Avid North American birders share wit, wisdom, advice, and what fuels their passion for birds. Birding gets you outside, helps you de-stress, exercises your body and mind, puts your day-to-day problems in perspective, and can be lots of fun. Birders know this, and in this collection of thirty-seven brief essays, birders from diverse backgrounds share their sense of wonder, joy, and purpose about their passion (and sometimes obsession). From the Pacific Ocean to Central Park, from the rainforest in Panama to suburban backyards-no matter what their habitat, what good birders have in common is a curiosity about the natural world and a desire to share it with others. In these delightful essays, each accompanied by an endearing drawing, devoted birders reveal their passion to be fulfilling, joyful, exhilarating, and maybe even contagious. Contributors include many well-known birders, such as Richard Crossley, Pete Dunne, Kenn Kaufman, Michael O'Brien, Bill Thompson, and Julie Zickefoose. A portion of the proceeds goes to the American Birding Association, North America's largest membership organization for active birders.
Become a better birder with brief portraits of 200 top North American birds. This friendly, relatable book is a celebration of the art, science, and delights of bird-watching. How to Know the Birds introduces a new, holistic approach to bird-watching, by noting how behaviors, settings, and seasonal cycles connect with shape, song, color, gender, age distinctions, and other features traditionally used to identify species. With short essays on 200 observable species, expert author Ted Floyd guides us through a year of becoming a better birder, each species representing another useful lesson: from explaining scientific nomenclature to noting how plumage changes with age, from chronicling migration patterns to noting hatchling habits. Dozens of endearing pencil sketches accompany Floyd's charming prose, making this book a unique blend of narrative and field guide. A pleasure for birders of all ages, this witty book promises solid lessons for the beginner and smiles of recognition for the seasoned nature lover.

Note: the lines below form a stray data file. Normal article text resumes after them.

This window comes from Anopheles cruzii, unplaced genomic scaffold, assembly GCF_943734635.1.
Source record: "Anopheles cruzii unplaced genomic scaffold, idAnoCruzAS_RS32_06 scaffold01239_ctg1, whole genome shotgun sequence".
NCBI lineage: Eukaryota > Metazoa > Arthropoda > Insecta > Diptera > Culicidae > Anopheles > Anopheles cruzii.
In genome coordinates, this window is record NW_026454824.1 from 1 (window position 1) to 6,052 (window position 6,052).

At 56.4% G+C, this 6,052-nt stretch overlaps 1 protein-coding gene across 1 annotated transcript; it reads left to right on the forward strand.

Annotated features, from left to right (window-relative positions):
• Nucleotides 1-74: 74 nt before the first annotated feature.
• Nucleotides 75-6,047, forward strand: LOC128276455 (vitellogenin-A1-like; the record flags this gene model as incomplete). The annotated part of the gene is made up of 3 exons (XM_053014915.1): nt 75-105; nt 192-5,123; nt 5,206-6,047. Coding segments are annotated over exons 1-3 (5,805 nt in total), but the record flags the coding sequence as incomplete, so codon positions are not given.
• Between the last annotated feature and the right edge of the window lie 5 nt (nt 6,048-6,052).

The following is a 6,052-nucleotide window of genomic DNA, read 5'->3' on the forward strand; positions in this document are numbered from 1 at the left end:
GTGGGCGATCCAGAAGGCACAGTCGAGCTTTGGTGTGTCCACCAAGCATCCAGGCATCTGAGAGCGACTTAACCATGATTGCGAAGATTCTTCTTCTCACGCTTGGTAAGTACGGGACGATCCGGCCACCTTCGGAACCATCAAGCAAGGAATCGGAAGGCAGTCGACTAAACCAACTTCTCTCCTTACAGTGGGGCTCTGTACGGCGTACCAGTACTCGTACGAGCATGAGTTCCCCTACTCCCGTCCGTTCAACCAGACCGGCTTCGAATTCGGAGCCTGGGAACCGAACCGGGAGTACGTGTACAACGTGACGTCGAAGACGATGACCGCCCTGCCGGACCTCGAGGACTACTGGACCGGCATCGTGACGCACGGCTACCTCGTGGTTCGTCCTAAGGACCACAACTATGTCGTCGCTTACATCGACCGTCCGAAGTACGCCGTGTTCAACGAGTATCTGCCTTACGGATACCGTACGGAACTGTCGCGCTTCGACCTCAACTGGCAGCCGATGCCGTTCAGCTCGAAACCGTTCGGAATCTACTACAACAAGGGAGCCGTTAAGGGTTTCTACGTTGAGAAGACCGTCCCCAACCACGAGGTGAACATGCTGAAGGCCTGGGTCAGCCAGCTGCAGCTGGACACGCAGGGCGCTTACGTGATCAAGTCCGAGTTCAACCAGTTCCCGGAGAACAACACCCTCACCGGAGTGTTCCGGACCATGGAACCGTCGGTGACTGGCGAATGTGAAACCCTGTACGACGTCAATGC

David Sibley, Don and Lillian Stokes, and many more share their inside tips—and witty observations—on the birding life. The biggest names in birding dispense advice to birders of every level—on topics ranging from feeding birds and cleaning binoculars to pishing and pelagic birding—in these lighthearted essays accompanied by illustrations. Whether satirizing bird snobs or relating the traditions and taboos of the birding culture, this collection of wisdom is as chock-full of helpful information as it is entertaining. “The book is a delight to read and will generate new enthusiasm for the hobby. The 25 black-and-white line drawings are hilarious.” —Booklist
A Beginner's Guide to Finding, Identifying and Enjoying Birds
Author: Pete Dunne
Publisher: Stackpole Books
Birding is one of the most popular and fastest-growing outdoor activities, but it can seem intimidating for beginners who don't know where, when, or how to search for birds. Fortunately, Pete Dunne, one of the most popular and respected writers in the field, has written a guide that will help even the most casual observers identify the skills and tools they need to develop their interest in birding.
Winner of the St. Martin's Malice Domestic Award in 1997 for her first work Murder With Peacocks, Donna Andrews brings back her zany characters and disasterous events. In an attempt to get away from her family, Meg and her boyfriend go to a tiny island off the coast of Maine. What could have been a romantic getaway slowly turns into disaster. Once there, they are marooned by a hurricane ahd that is only the beginning of their problems. Meg and her boyfriend arrive at the house only to discover that Meg's parents and siblings, along with their spouses are all there. When a murder takes place, Meg realizes that she and her boyfriend can no longer sit by a cozy fireplace, but must instead tramp around the muddy island to keep try and clear her father who is the chief suspect.